One suspicion is that the beasts may have been starved over a long time due to a sharp drop in the zoo's revenue (and consequent lack of funds for animal feed), according to the Liaoshen Evening News.

"It is possible that the tigers attacked a human being because they are starved," Wan Dongmei, professor of zoology at Liaoning University, told the Global Times Sunday.

The zoo was founded in 2000 and home to more than 2,000 species of fauna, had 33 Siberian tigers before the incident.

Even before the economic downturn, there was a drop in the number of visitors, leading to heavy loss of revenue, as much as 50 percent in 2006.

The zoo administration, which has a poor record of animal feeding, dealt with the revenue shortfall by sacrificing small animals to save the big ones.

"Ducks and geese that once amused visitors were fed to the big cats that often had to make do with two dead chickens for a meal," according to an animal caregiver quoted in the Shenyang Evening News.

Other big animals, like the elephant, were also starved. Gnawing hunger drove the elephants to smash their heads against the wall to protest the reduced meal portions.

This is not the first time that the zoo has been shut down. On November 1, 2006, financial problems forced the first closure of the zoo. It reopened nine days later after the local government poured in millions of yuan.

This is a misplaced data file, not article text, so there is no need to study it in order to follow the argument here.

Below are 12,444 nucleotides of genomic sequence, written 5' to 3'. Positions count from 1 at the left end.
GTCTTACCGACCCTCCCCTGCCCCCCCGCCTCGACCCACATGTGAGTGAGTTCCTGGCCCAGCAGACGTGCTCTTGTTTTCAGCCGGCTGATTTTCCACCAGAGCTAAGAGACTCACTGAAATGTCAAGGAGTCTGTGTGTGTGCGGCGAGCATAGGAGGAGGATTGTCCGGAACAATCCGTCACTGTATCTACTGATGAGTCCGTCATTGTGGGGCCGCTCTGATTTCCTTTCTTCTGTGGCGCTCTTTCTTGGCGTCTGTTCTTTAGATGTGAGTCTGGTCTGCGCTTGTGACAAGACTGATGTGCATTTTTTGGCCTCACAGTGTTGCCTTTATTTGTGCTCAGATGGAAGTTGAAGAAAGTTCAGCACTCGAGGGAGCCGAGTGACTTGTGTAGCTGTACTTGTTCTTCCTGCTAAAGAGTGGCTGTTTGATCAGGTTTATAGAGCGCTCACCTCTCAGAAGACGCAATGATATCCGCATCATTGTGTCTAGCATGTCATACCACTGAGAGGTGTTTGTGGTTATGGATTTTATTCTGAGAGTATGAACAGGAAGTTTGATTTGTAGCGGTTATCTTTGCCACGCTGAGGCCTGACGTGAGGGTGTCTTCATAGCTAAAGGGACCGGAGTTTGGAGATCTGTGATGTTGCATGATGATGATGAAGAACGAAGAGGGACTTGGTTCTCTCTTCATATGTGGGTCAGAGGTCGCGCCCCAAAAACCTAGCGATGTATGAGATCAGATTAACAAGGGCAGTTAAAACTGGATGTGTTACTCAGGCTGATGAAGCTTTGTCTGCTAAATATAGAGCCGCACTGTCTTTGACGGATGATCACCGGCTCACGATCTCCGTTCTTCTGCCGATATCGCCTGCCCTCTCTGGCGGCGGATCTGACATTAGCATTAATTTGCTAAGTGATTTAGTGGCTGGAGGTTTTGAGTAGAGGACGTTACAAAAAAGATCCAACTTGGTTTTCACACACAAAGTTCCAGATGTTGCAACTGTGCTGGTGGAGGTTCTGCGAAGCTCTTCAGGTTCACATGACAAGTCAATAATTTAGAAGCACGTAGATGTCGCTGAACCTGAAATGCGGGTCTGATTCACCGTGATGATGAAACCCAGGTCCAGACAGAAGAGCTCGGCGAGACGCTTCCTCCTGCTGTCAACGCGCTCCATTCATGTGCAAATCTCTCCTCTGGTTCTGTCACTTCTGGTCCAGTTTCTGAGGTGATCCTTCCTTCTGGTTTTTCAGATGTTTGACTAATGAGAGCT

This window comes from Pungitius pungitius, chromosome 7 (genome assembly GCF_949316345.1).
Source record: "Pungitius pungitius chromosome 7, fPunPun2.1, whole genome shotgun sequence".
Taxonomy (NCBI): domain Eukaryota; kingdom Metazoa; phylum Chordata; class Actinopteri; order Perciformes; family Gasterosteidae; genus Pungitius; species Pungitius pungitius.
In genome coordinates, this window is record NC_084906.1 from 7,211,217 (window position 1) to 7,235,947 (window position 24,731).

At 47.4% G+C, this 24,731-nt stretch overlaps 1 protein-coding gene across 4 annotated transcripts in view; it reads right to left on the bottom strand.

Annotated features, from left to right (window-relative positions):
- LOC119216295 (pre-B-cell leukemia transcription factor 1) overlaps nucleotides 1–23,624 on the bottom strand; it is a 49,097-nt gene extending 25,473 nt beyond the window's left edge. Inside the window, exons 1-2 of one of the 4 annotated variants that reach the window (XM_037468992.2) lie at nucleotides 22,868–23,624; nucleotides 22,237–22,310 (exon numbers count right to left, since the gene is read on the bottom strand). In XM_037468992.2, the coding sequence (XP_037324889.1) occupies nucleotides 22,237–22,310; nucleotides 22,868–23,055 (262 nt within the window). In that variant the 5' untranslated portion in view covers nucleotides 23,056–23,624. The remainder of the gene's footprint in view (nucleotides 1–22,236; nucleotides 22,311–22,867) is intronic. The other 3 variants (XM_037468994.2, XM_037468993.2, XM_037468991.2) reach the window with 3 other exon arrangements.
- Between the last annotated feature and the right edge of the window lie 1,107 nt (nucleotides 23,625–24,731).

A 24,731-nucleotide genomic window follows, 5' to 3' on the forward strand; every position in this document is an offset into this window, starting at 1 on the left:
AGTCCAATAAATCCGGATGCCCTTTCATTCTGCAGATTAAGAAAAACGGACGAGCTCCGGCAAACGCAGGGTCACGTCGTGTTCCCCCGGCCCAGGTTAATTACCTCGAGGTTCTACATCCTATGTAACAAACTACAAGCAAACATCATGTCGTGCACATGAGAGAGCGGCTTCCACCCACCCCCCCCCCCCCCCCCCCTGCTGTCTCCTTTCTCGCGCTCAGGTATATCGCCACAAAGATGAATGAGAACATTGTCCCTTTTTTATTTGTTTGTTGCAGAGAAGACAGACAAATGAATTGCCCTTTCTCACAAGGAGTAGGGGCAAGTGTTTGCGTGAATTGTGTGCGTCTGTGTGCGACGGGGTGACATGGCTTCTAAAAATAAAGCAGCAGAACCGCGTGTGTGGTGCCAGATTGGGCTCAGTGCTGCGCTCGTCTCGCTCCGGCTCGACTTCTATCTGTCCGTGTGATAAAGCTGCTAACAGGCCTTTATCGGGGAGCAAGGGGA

This time, the closure is indefinite.

An animal caregiver surnamed Liu at Harbin's Siberian Tiger Park, the largest natural park for wild Siberian tigers in the world, told the Global Times Sunday that expenditure on feeding tigers is a burden to some zoos.

He said a grown tiger eats almost 10 kilograms of meat daily, costing nearly 150 yuan ($22). The cost of keeping a tiger on a full stomach is about 100,000 yuan a year. Whether overfed or starved, tigers are very dangerous, Liu said.

Siberian tigers, among the world's most endangered species, are found mostly in Northeast China and the far east of Russia. In the 1980s, it was listed as a first-class national protected animal of China.

There have been other tiger attacks in recent years. Earlier this year, a Siberian tiger in a wildlife park near Beijing mauled to death a man who climbed into its enclosure mistaking it for a shortcut down from the Great Wall.

In March 2008, a mentally ill man who entered a tiger's cage in a zoo in Heilongjiang Province ended up as its meal for the day.